Through one gap, we saw a small flock of laurel pigeons, a species found only in the Madeiran forests and an important player in the ecology of the laurissilva. Elewhere, we caught fleeting glimpses of Madeiran firecrests and chaffinches, which, like those observed by Darwin in the Galapagos, had evolved in their island isolation into a distinct variant of the mainland species.

Our levada gently traced across the contour, around ridges and into gullies, falling a total of 150 metres over a distance of around four kilometres, and eventually brought us to a road, where our minibus awaited.

Three days later, after two more levada walks, we stood in brilliant sunshine on the summit of Pico do Arieiro, at 1818 metres, Madeira’s third highest mountain. Our guilt feelings at having driven here were mitigated by the prospect of a very tough walk ahead of us, to the highest point, Pico Ruivo. Again, the Andean impression was evoked by the sea of cloud that hung below us, and the South American musician, in highly coloured dress, who entertained us on his Panpipes. This time, however, there was little vegetation, only bare red rock and a tortuous succession of craggy peaks and chasms that separated us from our objective.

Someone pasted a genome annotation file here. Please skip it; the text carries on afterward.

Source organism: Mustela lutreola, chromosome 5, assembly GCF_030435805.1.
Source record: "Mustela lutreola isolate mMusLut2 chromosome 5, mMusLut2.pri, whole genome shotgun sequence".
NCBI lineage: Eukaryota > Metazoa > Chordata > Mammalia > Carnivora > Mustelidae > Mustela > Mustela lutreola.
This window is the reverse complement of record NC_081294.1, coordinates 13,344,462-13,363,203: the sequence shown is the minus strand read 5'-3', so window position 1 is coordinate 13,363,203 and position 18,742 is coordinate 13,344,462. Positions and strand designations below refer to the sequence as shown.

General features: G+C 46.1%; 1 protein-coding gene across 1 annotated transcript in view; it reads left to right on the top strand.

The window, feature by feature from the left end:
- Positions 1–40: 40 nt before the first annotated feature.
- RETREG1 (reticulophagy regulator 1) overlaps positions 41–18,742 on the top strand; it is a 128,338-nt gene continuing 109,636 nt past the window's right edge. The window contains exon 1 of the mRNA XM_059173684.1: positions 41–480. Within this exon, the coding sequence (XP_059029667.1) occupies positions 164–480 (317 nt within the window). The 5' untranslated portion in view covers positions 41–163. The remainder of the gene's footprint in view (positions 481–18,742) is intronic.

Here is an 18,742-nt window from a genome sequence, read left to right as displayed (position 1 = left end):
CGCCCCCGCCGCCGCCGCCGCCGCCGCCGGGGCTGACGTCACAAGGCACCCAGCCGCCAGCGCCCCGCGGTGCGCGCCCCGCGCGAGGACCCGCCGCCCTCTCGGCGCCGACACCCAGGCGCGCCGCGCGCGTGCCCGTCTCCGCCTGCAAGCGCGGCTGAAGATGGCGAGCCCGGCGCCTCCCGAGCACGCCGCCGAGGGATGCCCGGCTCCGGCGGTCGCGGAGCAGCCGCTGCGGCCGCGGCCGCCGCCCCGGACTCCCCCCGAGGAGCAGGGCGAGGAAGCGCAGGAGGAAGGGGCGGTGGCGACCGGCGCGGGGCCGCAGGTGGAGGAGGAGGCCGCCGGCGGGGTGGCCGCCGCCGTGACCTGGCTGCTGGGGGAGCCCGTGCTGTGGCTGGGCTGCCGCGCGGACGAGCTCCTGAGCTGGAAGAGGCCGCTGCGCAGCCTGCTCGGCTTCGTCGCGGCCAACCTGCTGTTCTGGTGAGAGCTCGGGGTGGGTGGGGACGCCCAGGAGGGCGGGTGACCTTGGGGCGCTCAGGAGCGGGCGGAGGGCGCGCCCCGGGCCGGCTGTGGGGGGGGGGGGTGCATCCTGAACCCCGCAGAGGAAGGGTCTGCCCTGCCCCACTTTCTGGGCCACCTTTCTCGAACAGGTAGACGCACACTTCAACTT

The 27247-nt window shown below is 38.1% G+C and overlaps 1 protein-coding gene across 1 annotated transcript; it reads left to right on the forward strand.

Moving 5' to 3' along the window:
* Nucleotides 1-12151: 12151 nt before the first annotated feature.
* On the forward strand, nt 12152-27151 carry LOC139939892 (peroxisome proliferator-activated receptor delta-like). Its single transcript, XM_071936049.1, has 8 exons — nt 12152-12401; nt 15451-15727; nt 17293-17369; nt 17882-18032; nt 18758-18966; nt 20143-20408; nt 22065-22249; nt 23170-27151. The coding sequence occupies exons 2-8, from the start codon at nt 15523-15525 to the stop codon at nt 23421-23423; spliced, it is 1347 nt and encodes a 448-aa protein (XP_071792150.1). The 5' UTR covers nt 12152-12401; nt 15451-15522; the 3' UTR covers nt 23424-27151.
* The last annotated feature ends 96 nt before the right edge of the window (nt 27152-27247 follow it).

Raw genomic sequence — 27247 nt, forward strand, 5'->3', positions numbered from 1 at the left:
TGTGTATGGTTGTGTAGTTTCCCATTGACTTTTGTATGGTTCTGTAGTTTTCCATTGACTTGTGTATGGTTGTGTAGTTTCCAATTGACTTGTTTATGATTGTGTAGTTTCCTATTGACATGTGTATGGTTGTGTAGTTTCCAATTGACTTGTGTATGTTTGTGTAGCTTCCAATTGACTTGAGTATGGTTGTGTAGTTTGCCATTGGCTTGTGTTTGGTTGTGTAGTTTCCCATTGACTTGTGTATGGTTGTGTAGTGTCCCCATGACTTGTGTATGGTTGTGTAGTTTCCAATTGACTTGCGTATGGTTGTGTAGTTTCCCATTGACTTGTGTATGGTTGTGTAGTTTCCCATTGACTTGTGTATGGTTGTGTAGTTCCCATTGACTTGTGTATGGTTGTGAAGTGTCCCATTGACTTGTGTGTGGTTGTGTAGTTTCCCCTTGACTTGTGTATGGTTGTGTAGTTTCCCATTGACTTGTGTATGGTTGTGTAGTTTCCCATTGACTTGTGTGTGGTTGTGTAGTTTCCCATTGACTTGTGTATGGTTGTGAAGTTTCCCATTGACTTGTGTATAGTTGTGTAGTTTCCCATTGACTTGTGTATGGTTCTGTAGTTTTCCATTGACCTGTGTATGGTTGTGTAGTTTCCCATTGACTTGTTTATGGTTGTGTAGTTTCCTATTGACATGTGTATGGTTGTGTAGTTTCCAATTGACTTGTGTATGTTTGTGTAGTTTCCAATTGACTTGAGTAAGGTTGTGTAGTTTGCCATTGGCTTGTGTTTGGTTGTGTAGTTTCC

We set off easily enough, down a gentle gradient on a paved track. This track would lead us all the way, but would not make the walk easy. It would just make it possible. Without it, we would have been involved in some serious climbing.

Very soon, after passing a couple of spectacularly perched viewpoints, we began a steep descent of around 200 metres to a col beneath Pico das Torres. A tunnel through the mountain had been blocked by a rock fall, so we had to regain much of the lost height by means of a climb as steep as our descent, up the side of the cliff. This was hot work, as we were trapped in a concavity of the mountain, in the full glare of the sun.